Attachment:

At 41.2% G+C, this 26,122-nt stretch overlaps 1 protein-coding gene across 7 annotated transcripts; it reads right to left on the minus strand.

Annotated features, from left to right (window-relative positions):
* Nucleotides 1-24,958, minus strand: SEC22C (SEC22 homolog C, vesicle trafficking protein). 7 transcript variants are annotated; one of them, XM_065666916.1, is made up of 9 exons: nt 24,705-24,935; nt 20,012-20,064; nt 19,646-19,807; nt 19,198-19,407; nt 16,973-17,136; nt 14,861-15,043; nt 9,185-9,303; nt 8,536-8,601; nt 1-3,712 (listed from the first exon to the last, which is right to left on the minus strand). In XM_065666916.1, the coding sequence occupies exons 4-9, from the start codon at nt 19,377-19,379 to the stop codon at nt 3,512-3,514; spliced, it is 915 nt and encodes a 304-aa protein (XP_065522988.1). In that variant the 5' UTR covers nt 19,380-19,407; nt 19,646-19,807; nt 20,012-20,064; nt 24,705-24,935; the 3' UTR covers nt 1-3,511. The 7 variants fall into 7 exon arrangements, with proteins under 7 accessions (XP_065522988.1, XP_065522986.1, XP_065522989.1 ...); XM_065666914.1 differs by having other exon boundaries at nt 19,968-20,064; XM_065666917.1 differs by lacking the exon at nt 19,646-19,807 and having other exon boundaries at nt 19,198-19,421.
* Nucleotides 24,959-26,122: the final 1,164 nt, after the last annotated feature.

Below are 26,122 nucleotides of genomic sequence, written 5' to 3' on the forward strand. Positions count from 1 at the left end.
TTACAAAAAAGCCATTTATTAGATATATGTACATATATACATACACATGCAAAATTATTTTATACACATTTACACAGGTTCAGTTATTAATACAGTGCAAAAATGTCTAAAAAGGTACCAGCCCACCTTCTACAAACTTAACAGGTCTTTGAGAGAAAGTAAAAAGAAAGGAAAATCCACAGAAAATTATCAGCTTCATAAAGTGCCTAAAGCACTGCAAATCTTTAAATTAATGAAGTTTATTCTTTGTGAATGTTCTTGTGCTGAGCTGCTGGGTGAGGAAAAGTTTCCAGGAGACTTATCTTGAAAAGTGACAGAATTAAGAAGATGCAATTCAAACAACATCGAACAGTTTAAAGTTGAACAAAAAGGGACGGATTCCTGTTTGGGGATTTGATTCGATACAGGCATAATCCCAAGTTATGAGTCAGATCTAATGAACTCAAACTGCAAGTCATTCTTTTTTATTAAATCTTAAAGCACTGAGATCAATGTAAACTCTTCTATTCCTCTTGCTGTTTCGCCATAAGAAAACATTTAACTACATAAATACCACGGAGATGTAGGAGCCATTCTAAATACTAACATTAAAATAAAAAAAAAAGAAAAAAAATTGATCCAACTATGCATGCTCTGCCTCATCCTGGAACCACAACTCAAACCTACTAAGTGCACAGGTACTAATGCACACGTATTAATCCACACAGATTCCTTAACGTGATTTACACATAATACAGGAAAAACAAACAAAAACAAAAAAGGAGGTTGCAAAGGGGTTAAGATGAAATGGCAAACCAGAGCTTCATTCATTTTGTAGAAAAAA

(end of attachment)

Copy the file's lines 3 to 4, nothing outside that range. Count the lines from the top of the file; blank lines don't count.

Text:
* Nucleotides 1-24,958, minus strand: SEC22C (SEC22 homolog C, vesicle trafficking protein). 7 transcript variants are annotated; one of them, XM_065666916.1, is made up of 9 exons: nt 24,705-24,935; nt 20,012-20,064; nt 19,646-19,807; nt 19,198-19,407; nt 16,973-17,136; nt 14,861-15,043; nt 9,185-9,303; nt 8,536-8,601; nt 1-3,712 (listed from the first exon to the last, which is right to left on the minus strand). In XM_065666916.1, the coding sequence occupies exons 4-9, from the start codon at nt 19,377-19,379 to the stop codon at nt 3,512-3,514; spliced, it is 915 nt and encodes a 304-aa protein (XP_065522988.1). In that variant the 5' UTR covers nt 19,380-19,407; nt 19,646-19,807; nt 20,012-20,064; nt 24,705-24,935; the 3' UTR covers nt 1-3,511. The 7 variants fall into 7 exon arrangements, with proteins under 7 accessions (XP_065522988.1, XP_065522986.1, XP_065522989.1 ...); XM_065666914.1 differs by having other exon boundaries at nt 19,968-20,064; XM_065666917.1 differs by lacking the exon at nt 19,646-19,807 and having other exon boundaries at nt 19,198-19,421.
* Nucleotides 24,959-26,122: the final 1,164 nt, after the last annotated feature.